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Jul 2015
13
July 13, 2015

IRS Throws Rock at Cash-Out Windows


Many pension plan sponsors are offering or have already offered terminated participants a one-time opportunity, during a short “window” period, to take a lump-sum payment equal to the value of their pension, in lieu of future retirement payments. A cash-out window is attractive to pension plan sponsors because it removes the participants from the PBGC premium rolls and reduces risk by settling a substantial portion of their pension liability. An expected change in the mortality tables, which will further increase pension costs, has pushed sponsors to accelerate window programs.

The IRS and the DOL have been grumbling about cash-out windows over the last year, concerned that windows undermine U.S. retirement policy and retirement security. While the federal government struggles to promote the transformation of defined contribution plans into lifetime income security for participants, it does not want lifetime pension benefits turning into lump-sum payouts. The IRS and DOL have been considering what authority they have to limit the practice, or at least require expanded disclosure to participants considering a lump-sum offer.

On July 9, the IRS took its first swing at cash-out windows in Notice 2015-49, which states that the IRS will amend the required minimum distribution (RMD) regulations soon to address lump-sum windows. These regulations will provide that the RMD rules are violated if participants currently in pay status cash out future pension payments, because payouts do not comply with the RMD rules if the form changes after payments have begun.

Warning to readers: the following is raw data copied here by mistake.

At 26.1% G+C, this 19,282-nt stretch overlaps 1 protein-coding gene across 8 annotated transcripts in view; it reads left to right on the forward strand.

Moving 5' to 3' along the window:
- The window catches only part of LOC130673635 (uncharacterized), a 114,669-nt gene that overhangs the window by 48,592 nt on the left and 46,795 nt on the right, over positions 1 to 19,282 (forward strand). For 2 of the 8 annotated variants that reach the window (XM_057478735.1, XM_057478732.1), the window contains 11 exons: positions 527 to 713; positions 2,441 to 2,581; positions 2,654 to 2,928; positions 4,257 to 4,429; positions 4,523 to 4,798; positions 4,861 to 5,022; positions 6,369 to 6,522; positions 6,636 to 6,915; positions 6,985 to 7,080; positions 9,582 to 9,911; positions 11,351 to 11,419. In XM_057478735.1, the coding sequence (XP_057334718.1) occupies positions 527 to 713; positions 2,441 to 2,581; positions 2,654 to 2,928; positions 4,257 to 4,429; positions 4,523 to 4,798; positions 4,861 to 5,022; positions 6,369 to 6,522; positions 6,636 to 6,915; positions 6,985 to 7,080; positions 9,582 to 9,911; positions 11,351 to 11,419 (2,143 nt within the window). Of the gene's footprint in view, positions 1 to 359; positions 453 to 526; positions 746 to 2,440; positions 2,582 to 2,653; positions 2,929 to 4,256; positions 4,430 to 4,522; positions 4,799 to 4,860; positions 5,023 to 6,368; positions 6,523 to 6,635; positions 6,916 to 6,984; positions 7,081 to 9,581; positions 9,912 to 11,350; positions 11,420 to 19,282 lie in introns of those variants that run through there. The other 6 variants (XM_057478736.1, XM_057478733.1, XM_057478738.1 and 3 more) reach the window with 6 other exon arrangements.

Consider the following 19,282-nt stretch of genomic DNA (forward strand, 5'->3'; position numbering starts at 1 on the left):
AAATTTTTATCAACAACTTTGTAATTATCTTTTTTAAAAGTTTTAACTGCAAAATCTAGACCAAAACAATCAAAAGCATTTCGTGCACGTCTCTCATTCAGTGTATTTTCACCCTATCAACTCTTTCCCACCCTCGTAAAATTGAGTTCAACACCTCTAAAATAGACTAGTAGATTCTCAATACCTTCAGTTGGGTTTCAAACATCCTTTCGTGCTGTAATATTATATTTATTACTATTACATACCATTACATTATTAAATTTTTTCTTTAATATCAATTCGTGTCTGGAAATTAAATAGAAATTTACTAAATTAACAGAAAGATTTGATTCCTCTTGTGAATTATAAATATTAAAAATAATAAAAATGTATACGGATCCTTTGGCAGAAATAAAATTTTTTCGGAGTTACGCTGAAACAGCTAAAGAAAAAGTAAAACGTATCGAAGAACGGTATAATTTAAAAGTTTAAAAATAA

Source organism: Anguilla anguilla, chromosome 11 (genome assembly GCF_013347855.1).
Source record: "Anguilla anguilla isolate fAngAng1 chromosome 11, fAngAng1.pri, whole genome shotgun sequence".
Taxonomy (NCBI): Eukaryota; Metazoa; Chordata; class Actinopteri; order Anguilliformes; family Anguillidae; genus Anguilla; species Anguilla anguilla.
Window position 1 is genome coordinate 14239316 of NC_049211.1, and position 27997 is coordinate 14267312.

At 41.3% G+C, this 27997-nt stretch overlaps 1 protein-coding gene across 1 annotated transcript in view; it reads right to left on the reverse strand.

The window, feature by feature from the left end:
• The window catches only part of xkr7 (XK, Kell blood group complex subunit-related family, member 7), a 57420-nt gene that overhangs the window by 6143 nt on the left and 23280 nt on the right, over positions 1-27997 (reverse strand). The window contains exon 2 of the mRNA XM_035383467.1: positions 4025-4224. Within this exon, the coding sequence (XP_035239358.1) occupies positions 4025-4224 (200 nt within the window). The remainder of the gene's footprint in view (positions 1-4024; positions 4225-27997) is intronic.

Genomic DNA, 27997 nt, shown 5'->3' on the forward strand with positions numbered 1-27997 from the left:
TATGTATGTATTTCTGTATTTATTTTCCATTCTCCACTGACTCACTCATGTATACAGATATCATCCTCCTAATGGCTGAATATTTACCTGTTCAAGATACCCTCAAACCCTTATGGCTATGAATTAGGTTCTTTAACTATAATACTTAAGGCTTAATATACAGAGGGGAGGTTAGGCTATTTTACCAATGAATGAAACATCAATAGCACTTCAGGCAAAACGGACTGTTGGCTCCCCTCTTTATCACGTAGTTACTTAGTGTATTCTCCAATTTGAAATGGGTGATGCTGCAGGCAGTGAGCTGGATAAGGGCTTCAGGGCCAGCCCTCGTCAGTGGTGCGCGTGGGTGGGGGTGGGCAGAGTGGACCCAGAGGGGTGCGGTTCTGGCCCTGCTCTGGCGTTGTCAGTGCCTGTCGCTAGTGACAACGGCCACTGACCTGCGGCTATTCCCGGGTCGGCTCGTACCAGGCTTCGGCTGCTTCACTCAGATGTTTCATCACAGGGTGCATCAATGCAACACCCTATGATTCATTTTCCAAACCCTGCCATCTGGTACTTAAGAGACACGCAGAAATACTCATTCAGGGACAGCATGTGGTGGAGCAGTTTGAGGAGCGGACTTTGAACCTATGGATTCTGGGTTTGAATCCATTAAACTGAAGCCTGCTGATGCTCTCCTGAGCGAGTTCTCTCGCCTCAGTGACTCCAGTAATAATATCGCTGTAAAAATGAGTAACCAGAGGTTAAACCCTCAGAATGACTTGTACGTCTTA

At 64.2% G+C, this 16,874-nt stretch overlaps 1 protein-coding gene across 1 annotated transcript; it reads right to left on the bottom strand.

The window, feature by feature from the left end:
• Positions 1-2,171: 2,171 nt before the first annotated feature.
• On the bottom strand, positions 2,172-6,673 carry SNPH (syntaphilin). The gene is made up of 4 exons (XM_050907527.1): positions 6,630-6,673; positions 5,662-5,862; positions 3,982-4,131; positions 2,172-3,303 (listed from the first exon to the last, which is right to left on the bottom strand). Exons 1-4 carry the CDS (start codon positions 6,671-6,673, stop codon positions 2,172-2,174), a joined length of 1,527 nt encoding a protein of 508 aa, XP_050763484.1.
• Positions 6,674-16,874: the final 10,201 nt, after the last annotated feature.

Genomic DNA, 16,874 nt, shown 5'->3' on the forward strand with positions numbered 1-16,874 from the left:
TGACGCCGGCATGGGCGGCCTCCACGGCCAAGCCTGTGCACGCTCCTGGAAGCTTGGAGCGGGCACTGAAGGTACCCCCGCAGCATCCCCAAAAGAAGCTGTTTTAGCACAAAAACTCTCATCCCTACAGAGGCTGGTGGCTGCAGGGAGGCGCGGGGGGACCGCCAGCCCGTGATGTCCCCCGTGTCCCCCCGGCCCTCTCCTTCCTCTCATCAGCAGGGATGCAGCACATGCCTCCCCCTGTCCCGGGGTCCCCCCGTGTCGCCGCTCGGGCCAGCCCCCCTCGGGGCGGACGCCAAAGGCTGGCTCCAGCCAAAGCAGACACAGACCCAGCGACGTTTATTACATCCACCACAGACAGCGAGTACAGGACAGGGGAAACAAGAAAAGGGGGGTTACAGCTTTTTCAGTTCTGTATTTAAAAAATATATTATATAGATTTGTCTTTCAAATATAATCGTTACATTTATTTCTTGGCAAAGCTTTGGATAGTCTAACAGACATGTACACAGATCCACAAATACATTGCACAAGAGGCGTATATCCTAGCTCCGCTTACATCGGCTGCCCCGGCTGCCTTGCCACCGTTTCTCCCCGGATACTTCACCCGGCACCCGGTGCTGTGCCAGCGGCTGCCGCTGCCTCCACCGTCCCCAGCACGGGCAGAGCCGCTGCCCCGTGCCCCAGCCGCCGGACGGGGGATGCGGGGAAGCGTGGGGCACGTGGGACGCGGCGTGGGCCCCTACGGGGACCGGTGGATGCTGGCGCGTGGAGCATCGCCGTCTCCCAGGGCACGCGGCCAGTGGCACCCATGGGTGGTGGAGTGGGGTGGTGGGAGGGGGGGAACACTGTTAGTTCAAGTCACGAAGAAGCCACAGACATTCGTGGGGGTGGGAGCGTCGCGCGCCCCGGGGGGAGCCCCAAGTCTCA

Most cash-out windows do not offer lump sums to participants in pay status, so this Notice will not directly affect those windows. Yet the Notice shows the IRS is actively looking for ways to limit cash-out windows and will act quickly when it sees a way to do so.

The good news is that the IRS said this treatment would apply only from the date of the Notice—the Notice was issued to give advance warning to employers considering windows. The new rules will not apply to employers with formal decisions to offer a window already in place by July 9. If any future rules are similarly prospective only, employers can offer windows without worrying that future IRS rules will undo their efforts.

The bad news is that the IRS Notice gave no transition period. If a week ago an employer was contemplating a window offering cash-outs to participants in pay status, today that option is no longer available. Future changes may be similarly abrupt. Employers considering a window for participants who are not yet in pay status may want to finalize and formalize their decisions soon.

If you have any questions, please contact Mary Jo Larson at mlarson@wnj.com or 248.784.5183, or any member of our Employee Benefits & Executive Compensation Practice Group.

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